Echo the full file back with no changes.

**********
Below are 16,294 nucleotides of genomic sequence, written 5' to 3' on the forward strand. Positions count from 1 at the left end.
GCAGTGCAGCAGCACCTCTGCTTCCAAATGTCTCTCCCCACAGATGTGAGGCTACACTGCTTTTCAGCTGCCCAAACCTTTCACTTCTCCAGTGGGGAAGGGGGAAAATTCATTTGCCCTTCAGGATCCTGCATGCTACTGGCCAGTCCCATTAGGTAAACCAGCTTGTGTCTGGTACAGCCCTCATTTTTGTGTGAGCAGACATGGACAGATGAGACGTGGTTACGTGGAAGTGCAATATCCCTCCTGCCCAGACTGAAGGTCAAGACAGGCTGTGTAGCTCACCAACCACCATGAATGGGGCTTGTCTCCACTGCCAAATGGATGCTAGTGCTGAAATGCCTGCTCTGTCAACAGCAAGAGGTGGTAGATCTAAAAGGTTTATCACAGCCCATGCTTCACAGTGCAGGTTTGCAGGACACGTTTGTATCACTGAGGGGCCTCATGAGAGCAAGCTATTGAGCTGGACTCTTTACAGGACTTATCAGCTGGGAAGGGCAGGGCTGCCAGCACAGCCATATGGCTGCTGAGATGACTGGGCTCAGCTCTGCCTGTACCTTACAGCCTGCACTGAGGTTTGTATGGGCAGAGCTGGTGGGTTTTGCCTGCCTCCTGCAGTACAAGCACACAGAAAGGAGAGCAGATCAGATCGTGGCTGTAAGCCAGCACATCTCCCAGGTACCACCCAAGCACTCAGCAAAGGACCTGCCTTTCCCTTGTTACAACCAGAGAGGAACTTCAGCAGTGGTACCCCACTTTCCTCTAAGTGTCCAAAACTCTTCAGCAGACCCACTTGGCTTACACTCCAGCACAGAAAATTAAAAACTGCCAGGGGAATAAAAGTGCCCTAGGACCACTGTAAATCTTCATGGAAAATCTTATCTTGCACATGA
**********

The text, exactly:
Below are 16,294 nucleotides of genomic sequence, written 5' to 3' on the forward strand. Positions count from 1 at the left end.
GCAGTGCAGCAGCACCTCTGCTTCCAAATGTCTCTCCCCACAGATGTGAGGCTACACTGCTTTTCAGCTGCCCAAACCTTTCACTTCTCCAGTGGGGAAGGGGGAAAATTCATTTGCCCTTCAGGATCCTGCATGCTACTGGCCAGTCCCATTAGGTAAACCAGCTTGTGTCTGGTACAGCCCTCATTTTTGTGTGAGCAGACATGGACAGATGAGACGTGGTTACGTGGAAGTGCAATATCCCTCCTGCCCAGACTGAAGGTCAAGACAGGCTGTGTAGCTCACCAACCACCATGAATGGGGCTTGTCTCCACTGCCAAATGGATGCTAGTGCTGAAATGCCTGCTCTGTCAACAGCAAGAGGTGGTAGATCTAAAAGGTTTATCACAGCCCATGCTTCACAGTGCAGGTTTGCAGGACACGTTTGTATCACTGAGGGGCCTCATGAGAGCAAGCTATTGAGCTGGACTCTTTACAGGACTTATCAGCTGGGAAGGGCAGGGCTGCCAGCACAGCCATATGGCTGCTGAGATGACTGGGCTCAGCTCTGCCTGTACCTTACAGCCTGCACTGAGGTTTGTATGGGCAGAGCTGGTGGGTTTTGCCTGCCTCCTGCAGTACAAGCACACAGAAAGGAGAGCAGATCAGATCGTGGCTGTAAGCCAGCACATCTCCCAGGTACCACCCAAGCACTCAGCAAAGGACCTGCCTTTCCCTTGTTACAACCAGAGAGGAACTTCAGCAGTGGTACCCCACTTTCCTCTAAGTGTCCAAAACTCTTCAGCAGACCCACTTGGCTTACACTCCAGCACAGAAAATTAAAAACTGCCAGGGGAATAAAAGTGCCCTAGGACCACTGTAAATCTTCATGGAAAATCTTATCTTGCACATGA